Want this question answered?

Q: What is the base for a triangle that has a high of 14.2 inches in an area of 63.9 inches?

Write your answer...

Submit

Still have questions?

Continue Learning about Math & Arithmetic

The height has not been given but the area of the triangle is: 0.5*height*base

A(Triangle) = 0.5 X Base X perpendicular height Substituting A = 0.5 X 7 X 6 => A = 0.5 X 42 => A = 21 sq. ins.

A triangle twice as high as a parallelogram with the same base has the same area.

96 square inches.

Slope = Height/Base = 40/60 = 2/3

Related questions

a*b=(h*B)/2, a&b being the sides of the rectangle, h the height of the triangle and B the base: 8*5=(2B)/2 40=B

The height has not been given but the area of the triangle is: 0.5*height*base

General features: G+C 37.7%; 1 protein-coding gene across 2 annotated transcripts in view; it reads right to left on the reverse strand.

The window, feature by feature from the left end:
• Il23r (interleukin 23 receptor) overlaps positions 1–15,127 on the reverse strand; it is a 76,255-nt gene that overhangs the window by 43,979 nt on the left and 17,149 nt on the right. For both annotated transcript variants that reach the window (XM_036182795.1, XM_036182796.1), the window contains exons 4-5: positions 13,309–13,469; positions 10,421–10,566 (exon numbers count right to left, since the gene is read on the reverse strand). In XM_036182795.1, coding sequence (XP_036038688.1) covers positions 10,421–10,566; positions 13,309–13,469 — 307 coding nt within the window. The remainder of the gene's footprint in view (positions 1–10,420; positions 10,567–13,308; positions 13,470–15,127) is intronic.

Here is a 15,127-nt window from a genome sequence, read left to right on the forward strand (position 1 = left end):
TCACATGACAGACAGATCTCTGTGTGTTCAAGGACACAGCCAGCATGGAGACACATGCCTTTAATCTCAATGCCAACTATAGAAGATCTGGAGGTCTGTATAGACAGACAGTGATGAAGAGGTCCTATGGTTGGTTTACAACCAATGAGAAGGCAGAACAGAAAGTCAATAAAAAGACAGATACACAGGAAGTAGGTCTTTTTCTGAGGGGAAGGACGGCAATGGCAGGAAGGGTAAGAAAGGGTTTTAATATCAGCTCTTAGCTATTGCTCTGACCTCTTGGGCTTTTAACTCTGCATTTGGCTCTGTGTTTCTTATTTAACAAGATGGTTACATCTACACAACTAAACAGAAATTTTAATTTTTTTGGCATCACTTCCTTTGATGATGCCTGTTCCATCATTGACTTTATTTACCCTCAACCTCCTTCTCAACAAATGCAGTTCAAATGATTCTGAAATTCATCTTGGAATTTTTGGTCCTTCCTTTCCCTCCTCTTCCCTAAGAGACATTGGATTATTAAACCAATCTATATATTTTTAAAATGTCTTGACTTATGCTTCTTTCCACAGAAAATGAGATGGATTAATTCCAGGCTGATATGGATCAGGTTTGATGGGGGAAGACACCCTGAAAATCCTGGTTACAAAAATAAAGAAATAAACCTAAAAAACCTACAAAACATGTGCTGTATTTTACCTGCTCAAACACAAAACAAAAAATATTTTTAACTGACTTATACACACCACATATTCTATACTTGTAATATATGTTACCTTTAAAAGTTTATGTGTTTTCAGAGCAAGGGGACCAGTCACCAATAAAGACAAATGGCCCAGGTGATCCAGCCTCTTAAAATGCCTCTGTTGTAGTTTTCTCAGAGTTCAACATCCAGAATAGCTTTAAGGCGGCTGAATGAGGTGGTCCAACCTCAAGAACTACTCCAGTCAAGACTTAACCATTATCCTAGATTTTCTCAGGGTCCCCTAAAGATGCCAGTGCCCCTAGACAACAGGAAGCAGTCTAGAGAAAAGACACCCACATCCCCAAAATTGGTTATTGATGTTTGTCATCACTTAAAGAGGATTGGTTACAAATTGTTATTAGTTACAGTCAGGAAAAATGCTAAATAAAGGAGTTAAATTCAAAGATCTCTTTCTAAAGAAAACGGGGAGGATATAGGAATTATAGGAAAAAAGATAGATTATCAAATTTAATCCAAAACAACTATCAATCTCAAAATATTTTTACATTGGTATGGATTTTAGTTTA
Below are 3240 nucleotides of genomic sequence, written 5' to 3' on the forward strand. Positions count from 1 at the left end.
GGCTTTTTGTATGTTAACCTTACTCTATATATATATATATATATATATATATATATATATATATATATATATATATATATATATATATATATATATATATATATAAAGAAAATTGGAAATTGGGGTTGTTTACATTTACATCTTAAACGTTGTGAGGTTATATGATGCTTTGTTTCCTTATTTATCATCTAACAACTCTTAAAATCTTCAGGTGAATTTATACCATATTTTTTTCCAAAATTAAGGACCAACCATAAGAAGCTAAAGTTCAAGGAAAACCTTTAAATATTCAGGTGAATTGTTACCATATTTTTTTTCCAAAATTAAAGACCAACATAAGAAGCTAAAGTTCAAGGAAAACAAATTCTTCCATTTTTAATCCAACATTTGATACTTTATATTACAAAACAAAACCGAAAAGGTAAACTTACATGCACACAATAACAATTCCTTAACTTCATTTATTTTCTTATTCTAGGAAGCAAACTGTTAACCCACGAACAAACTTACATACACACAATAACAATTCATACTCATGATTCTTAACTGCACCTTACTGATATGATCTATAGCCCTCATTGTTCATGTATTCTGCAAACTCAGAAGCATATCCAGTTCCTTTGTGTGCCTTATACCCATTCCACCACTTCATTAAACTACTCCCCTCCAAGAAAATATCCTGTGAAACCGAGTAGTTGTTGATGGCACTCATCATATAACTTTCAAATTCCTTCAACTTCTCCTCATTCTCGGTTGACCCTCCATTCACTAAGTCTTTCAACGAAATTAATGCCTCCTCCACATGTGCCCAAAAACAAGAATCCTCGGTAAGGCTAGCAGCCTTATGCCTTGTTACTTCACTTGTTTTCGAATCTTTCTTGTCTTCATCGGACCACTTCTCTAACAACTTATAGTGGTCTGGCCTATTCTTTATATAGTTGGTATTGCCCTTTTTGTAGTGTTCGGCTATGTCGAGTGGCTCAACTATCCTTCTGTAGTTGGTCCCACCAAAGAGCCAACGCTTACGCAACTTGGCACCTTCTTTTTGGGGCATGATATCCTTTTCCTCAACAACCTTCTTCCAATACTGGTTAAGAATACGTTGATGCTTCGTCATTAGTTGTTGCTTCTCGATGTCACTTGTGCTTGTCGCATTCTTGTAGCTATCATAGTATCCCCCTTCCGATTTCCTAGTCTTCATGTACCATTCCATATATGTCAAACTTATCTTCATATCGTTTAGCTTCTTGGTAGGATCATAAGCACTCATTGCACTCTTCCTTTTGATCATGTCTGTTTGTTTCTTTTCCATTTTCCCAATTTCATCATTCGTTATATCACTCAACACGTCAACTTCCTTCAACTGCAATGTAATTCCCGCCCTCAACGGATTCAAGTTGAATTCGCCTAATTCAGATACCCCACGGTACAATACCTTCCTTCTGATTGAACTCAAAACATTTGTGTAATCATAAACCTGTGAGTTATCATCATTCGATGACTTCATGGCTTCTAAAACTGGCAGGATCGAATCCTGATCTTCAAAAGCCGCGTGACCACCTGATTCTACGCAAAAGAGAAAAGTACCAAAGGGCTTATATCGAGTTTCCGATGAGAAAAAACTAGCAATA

A(Triangle) = 0.5 X Base X perpendicular height Substituting A = 0.5 X 7 X 6 => A = 0.5 X 42 => A = 21 sq. ins.

A triangle twice as high as a parallelogram with the same base has the same area.

assuming its an isosceles triangle, then its 16 cm high

The formula is bXh or base times height. if for instance you had a quadrilateral with a base that is 2 inches in length and is 3 inches high its area would be 6in2 .

Yes. If you drew them one on top of another, the parallelogram would be a "squashed" one that was not very high when compared to the height of the triangle. But it is eminently possible to have the two figures contain the same area and have the same base.

96 square inches.

Volume = cross-sectional area x length, so 6 x 12=72

It depends on whether the figure is a triangle, a rectangle, or some other shape.

its when your bumhole is shaped like a triangle

A triangle.